See biographies by J. Marcou (including letters, 1896), J. D. Teller (1947), and E. Lurie (1960, repr. 1967); L. Cooper, Louis Agassiz as a Teacher (rev. ed. 1945).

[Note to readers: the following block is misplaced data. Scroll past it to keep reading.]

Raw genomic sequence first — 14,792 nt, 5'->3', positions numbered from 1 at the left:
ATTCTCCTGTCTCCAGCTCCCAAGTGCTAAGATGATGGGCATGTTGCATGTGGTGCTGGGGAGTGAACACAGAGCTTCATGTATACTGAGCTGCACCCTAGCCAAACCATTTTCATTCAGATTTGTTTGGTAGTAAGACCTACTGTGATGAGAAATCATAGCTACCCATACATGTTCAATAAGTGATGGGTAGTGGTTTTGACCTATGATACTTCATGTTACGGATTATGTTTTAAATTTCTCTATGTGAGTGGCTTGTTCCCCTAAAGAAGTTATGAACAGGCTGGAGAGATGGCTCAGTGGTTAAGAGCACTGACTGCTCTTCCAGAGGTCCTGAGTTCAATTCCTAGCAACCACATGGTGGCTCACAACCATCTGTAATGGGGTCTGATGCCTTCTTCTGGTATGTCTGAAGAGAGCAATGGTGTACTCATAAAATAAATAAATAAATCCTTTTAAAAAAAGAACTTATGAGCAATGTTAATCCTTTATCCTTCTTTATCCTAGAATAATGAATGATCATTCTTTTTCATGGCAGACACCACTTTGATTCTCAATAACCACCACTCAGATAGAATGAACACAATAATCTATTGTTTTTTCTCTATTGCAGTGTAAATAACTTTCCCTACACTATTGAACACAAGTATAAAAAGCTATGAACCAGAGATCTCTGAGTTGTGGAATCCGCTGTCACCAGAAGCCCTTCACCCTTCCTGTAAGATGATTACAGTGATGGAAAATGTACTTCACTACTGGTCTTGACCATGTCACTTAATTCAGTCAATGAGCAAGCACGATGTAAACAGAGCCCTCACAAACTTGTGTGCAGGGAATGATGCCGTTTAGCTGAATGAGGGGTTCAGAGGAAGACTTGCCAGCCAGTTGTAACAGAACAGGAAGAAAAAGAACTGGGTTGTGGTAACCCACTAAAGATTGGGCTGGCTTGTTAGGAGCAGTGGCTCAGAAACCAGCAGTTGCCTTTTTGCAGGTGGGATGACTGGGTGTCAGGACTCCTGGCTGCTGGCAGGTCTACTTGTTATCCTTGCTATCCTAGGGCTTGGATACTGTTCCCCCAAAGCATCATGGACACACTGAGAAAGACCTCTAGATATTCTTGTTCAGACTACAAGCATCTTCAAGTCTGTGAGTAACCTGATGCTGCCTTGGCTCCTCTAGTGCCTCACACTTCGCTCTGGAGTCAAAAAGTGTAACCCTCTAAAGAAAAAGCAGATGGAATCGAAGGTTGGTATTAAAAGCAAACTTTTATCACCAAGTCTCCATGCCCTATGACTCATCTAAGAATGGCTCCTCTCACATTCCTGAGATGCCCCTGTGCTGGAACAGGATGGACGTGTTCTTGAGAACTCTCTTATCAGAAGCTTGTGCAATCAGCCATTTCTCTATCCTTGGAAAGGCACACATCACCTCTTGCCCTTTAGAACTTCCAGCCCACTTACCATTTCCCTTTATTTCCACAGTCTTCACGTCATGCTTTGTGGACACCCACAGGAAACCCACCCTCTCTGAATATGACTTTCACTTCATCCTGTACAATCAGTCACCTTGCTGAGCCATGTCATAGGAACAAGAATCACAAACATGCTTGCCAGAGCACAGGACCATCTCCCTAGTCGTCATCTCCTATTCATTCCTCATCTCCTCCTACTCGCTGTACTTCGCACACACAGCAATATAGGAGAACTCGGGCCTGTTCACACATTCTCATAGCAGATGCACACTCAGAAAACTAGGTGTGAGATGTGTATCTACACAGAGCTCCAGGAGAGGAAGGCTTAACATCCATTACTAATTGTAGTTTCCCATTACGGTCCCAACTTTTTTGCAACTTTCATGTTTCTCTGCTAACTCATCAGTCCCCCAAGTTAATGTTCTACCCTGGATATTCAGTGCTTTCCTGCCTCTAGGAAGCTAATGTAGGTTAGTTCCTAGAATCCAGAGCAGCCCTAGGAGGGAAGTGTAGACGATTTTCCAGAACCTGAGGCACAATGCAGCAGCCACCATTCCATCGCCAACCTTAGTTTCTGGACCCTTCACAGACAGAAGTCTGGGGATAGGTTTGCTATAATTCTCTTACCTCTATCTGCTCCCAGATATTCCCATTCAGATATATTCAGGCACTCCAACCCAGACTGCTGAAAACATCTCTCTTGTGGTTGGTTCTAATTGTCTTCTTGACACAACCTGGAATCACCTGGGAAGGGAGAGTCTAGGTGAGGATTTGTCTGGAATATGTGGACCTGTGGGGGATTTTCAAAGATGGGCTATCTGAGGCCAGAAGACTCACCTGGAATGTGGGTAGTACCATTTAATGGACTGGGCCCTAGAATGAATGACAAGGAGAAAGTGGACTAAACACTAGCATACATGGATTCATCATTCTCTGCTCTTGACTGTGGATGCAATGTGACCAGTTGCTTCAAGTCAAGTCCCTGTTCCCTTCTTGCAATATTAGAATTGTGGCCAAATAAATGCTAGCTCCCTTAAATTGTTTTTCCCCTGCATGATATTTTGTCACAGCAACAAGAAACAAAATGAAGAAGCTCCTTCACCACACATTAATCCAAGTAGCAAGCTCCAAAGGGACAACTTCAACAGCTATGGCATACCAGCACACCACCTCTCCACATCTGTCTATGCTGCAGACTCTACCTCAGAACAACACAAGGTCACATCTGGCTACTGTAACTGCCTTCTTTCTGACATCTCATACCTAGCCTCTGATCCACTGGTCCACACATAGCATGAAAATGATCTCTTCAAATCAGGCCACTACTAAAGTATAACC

(born May 28, 1807, Motier, Switz.—died Dec. 14, 1873, Cambridge, Mass., U.S.) Swiss-born U.S. naturalist, geologist, and teacher. After studies in Switzerland and Germany, he moved to the U.S. in 1846. He did landmark work on glacier activity and extinct fishes. He became famous for his innovative teaching methods, which encouraged learning through direct observation of nature, and his term as a zoology professor at Harvard University revolutionized the study of natural history in the U.S.; every notable American teacher of natural history in the late 19th century was a pupil either of Agassiz or of one of his students. In addition, he was an outstanding science administrator, promoter, and fund-raiser. He was a lifelong opponent of Charles Darwin's theory of evolution. His second wife, Elizabeth Agassiz, cofounder and first president of Radcliffe College, and his son, Alexander Agassiz, were also noted naturalists.
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